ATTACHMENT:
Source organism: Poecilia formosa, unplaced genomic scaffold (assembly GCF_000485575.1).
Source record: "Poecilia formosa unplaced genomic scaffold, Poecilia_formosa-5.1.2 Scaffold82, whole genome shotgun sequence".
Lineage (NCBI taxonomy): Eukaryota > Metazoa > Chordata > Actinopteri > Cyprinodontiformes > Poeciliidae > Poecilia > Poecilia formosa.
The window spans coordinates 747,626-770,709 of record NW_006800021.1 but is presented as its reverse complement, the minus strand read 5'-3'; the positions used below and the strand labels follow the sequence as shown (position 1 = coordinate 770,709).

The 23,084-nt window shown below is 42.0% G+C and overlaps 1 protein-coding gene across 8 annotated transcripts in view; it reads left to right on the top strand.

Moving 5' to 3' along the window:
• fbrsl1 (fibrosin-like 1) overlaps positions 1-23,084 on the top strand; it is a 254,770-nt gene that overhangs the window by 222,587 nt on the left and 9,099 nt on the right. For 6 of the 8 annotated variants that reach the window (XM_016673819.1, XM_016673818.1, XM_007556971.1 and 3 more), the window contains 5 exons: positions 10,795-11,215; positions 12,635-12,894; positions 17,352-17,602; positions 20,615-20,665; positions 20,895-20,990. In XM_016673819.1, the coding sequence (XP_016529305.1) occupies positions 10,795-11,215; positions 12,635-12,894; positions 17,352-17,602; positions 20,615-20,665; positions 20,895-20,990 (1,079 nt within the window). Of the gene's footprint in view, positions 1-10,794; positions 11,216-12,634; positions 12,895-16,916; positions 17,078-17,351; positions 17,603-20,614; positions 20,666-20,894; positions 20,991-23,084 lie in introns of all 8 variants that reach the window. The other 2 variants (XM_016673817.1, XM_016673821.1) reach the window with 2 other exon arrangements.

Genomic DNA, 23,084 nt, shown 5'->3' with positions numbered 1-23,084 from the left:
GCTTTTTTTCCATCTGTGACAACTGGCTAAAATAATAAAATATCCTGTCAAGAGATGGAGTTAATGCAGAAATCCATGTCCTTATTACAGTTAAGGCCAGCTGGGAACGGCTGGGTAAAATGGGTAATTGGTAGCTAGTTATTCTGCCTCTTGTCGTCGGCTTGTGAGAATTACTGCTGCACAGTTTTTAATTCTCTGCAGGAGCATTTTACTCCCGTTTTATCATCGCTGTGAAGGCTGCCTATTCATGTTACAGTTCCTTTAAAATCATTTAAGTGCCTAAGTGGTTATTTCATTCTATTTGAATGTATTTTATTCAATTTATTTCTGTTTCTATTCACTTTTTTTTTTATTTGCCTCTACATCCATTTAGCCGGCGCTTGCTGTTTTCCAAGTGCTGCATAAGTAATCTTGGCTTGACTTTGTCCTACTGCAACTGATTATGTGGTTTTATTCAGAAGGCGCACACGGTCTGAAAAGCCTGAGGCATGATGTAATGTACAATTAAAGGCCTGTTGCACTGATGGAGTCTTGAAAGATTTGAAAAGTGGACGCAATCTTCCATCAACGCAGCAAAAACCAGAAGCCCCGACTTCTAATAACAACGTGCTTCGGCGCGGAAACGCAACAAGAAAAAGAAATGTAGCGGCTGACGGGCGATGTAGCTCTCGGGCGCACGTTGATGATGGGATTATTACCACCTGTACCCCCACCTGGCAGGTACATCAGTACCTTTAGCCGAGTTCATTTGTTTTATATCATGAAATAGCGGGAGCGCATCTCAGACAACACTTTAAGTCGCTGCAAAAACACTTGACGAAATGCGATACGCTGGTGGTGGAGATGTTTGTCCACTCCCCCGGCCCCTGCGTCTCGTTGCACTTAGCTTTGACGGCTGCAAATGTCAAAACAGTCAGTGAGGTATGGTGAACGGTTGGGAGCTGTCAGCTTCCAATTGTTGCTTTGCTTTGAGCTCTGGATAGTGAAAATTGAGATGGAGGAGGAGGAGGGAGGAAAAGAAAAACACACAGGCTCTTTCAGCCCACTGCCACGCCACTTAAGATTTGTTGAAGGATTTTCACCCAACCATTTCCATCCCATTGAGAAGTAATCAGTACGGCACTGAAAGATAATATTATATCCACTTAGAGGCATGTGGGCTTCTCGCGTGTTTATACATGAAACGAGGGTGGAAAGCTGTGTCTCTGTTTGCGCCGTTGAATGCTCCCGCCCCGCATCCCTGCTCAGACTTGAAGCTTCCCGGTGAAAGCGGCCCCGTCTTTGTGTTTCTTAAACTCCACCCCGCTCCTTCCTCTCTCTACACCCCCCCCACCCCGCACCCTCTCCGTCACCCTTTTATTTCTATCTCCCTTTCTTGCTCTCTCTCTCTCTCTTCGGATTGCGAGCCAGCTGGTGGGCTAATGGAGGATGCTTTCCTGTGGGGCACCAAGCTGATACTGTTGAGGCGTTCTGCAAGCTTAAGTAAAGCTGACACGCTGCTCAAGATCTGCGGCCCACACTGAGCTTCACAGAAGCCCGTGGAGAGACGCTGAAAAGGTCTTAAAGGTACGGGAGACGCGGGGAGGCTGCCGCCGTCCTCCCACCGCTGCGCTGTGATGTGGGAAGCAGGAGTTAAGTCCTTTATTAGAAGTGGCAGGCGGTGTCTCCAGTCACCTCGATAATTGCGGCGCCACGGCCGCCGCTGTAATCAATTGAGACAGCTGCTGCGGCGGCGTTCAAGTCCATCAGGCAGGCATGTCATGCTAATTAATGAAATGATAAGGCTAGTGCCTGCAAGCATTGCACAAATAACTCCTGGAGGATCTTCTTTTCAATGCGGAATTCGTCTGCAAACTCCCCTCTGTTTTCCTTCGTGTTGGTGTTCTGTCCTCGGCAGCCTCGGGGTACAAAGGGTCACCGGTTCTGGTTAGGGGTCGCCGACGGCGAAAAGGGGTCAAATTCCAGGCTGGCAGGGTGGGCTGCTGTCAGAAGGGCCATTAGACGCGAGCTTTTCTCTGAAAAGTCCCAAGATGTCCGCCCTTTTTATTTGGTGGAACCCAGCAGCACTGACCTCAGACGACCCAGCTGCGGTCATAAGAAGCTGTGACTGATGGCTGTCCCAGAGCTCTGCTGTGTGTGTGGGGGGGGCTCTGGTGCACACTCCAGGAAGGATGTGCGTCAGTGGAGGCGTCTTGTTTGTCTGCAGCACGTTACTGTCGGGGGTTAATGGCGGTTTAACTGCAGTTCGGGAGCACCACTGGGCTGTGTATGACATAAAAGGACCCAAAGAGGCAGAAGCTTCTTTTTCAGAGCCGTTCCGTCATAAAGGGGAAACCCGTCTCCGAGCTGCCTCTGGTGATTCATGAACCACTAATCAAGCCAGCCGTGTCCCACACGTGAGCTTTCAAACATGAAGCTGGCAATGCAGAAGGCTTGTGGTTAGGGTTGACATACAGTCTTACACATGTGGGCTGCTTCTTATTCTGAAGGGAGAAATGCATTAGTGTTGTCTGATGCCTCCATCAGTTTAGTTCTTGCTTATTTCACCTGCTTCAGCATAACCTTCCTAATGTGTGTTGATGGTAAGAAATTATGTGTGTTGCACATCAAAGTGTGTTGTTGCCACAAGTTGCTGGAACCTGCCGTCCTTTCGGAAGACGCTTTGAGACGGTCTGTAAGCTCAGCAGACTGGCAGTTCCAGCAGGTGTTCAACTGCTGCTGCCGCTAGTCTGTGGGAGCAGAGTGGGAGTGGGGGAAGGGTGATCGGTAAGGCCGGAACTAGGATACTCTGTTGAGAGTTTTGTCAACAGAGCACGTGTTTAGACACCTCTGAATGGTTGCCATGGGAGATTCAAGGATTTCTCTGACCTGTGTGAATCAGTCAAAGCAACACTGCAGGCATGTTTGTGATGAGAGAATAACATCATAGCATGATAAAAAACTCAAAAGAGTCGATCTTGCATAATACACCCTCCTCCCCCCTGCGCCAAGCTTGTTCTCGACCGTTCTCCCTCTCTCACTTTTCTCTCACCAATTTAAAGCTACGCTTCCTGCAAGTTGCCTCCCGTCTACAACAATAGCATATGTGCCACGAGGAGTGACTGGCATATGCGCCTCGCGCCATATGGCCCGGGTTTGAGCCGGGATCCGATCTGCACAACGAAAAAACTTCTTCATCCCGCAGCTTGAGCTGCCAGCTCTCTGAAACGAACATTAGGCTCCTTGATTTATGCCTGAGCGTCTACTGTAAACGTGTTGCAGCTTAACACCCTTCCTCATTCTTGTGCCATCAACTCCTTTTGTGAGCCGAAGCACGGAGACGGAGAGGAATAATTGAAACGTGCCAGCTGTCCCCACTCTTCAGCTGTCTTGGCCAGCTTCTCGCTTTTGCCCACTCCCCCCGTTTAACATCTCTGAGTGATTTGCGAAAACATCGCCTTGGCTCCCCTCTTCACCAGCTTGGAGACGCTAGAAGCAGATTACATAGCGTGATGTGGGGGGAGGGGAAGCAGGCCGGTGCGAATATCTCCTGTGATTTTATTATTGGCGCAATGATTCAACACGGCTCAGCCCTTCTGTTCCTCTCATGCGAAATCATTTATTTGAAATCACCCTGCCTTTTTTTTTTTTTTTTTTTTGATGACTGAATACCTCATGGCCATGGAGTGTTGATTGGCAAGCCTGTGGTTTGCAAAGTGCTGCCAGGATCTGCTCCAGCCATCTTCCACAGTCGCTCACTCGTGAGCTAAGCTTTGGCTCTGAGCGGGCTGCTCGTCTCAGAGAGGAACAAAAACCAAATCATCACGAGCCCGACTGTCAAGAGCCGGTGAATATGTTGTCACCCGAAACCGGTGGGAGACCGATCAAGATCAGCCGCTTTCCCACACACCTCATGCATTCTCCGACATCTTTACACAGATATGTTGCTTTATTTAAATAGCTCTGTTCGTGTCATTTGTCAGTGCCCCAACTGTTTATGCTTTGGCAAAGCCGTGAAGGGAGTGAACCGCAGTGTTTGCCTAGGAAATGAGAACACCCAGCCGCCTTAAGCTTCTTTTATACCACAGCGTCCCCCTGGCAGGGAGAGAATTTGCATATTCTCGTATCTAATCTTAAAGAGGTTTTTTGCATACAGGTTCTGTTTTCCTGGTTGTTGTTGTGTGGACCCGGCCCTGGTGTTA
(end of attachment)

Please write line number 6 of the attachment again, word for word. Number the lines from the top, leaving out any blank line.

Moving 5' to 3' along the window: